Hilltop Carriage

“If the question was asked: ‘In what city in the world are the greatest number of carriages manufactured?’ almost any American school boy would answer Cincinnati, Ohio.” – The Hub, October 1897
Walnut Hills boasted several carriage factories in the late nineteenth century. The finest quality coaches came from the Hill Top carriage shop between Gilbert Avenue and the top of what is now Florence Avenue. Shortly after T. J. Orr – a native of East Walnut Hills – opened of the factory in 1885, an account of Cincinnati’s “Leading Manufactures” reported: “They are practical and experienced carriage manufacturers, and do first-class work only. Their work is all done by hand, no machinery whatever being used. … An average of ten employees are kept busy here the year round in making fine carriages, buggies, phaetons and spring wagons of superior build.”
By 1892, John Phillip Thompson bought out Orr. Thompson was originally from England, where he worked in the carriage trade in York for seven years, followed by two years in the high-quality London market as a painter and “ornamentor.” He found his way to the US in 1867, and to Cincinnati in about 1890. An 1894 profile said “Our subject is a member of the I. O. O. F. [ Independent Order of Odd Fellows] and the Knights of Workmen; the family attend the Episcopal Church. Mr. Thompson is recognized as one of the most expert carriage painters in the city. He gives his personal attention to the business, and the quality of the carriages manufactured being of a superior grade, he has succeeded in building up an extensive and rapidly increasing business.”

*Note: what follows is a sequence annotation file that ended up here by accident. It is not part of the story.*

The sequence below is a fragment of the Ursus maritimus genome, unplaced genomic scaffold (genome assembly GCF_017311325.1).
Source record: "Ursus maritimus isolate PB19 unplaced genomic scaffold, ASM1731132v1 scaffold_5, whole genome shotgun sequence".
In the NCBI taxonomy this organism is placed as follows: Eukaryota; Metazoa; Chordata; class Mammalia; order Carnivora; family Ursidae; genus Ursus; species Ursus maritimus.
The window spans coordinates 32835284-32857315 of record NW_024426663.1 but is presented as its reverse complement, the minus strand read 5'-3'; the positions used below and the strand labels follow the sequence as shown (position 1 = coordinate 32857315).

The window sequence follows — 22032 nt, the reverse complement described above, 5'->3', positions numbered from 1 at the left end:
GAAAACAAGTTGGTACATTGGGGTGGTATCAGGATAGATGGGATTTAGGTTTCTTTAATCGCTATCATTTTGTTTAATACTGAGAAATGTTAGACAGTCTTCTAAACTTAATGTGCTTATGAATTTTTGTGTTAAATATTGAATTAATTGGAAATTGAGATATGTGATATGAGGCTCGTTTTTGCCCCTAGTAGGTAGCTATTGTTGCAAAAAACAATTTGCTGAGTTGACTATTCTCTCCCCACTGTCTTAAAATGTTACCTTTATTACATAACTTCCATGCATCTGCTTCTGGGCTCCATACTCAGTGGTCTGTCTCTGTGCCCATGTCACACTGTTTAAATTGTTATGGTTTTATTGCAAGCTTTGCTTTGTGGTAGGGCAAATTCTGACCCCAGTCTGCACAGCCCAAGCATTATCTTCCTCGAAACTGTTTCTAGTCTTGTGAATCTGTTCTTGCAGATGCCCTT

In 1898, Hegge Brothers opened another carriage factory next door to Hill Top, and in 1899 both moved to neighboring addresses on Woodburn Avenue. A few years later new businesses had taken over the Woodburn addresses.
Hill Top Carriage, which catered to the high end of the trade, was an anomaly. The “Cincinnati Buggy” that took the market by storm was more often an inexpensive, simple, unadorned vehicle aimed at the farmer who wanted something smaller and lighter than his working wagon to drive to town. Before then end of the nineteenth century the city was churning out 100,000 per year, valued at more than $10 million. The Queen City consistently outproduced the next two metropolitan areas – in the 1870’s, New York and Philadelphia, but by the 1890’s points farther west. The cost and volume breakthroughs came from the extensive use of machinery producing “duplicate [interchangeable] parts,” further minimization of labor hours by using fewer coats of thicker paints, and shipping the vehicles in boxes leaving final assembly to the distributor or customer.